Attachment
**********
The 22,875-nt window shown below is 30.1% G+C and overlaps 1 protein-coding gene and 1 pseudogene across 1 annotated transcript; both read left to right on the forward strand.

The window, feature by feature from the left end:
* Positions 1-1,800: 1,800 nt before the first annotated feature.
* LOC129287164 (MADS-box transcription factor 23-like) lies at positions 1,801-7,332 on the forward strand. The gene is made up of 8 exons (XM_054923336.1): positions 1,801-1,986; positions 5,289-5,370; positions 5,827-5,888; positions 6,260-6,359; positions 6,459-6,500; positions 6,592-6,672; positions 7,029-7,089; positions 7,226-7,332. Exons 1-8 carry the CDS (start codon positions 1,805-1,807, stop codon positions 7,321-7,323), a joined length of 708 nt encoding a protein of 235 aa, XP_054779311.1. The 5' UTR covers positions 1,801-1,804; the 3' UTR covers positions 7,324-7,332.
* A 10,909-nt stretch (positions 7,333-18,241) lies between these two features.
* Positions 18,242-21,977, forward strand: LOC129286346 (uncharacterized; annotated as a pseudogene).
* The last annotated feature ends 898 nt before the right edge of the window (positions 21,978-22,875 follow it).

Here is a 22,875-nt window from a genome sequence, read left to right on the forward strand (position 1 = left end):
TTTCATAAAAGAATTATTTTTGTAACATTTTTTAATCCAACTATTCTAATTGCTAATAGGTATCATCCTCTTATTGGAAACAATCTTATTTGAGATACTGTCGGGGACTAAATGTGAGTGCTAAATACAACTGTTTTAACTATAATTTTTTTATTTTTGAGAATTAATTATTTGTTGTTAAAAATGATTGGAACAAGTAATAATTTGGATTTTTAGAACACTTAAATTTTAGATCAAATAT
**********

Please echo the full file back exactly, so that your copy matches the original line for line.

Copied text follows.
The 22,875-nt window shown below is 30.1% G+C and overlaps 1 protein-coding gene and 1 pseudogene across 1 annotated transcript; both read left to right on the forward strand.

The window, feature by feature from the left end:
* Positions 1-1,800: 1,800 nt before the first annotated feature.
* LOC129287164 (MADS-box transcription factor 23-like) lies at positions 1,801-7,332 on the forward strand. The gene is made up of 8 exons (XM_054923336.1): positions 1,801-1,986; positions 5,289-5,370; positions 5,827-5,888; positions 6,260-6,359; positions 6,459-6,500; positions 6,592-6,672; positions 7,029-7,089; positions 7,226-7,332. Exons 1-8 carry the CDS (start codon positions 1,805-1,807, stop codon positions 7,321-7,323), a joined length of 708 nt encoding a protein of 235 aa, XP_054779311.1. The 5' UTR covers positions 1,801-1,804; the 3' UTR covers positions 7,324-7,332.
* A 10,909-nt stretch (positions 7,333-18,241) lies between these two features.
* Positions 18,242-21,977, forward strand: LOC129286346 (uncharacterized; annotated as a pseudogene).
* The last annotated feature ends 898 nt before the right edge of the window (positions 21,978-22,875 follow it).

Here is a 22,875-nt window from a genome sequence, read left to right on the forward strand (position 1 = left end):
TTTCATAAAAGAATTATTTTTGTAACATTTTTTAATCCAACTATTCTAATTGCTAATAGGTATCATCCTCTTATTGGAAACAATCTTATTTGAGATACTGTCGGGGACTAAATGTGAGTGCTAAATACAACTGTTTTAACTATAATTTTTTTATTTTTGAGAATTAATTATTTGTTGTTAAAAATGATTGGAACAAGTAATAATTTGGATTTTTAGAACACTTAAATTTTAGATCAAATAT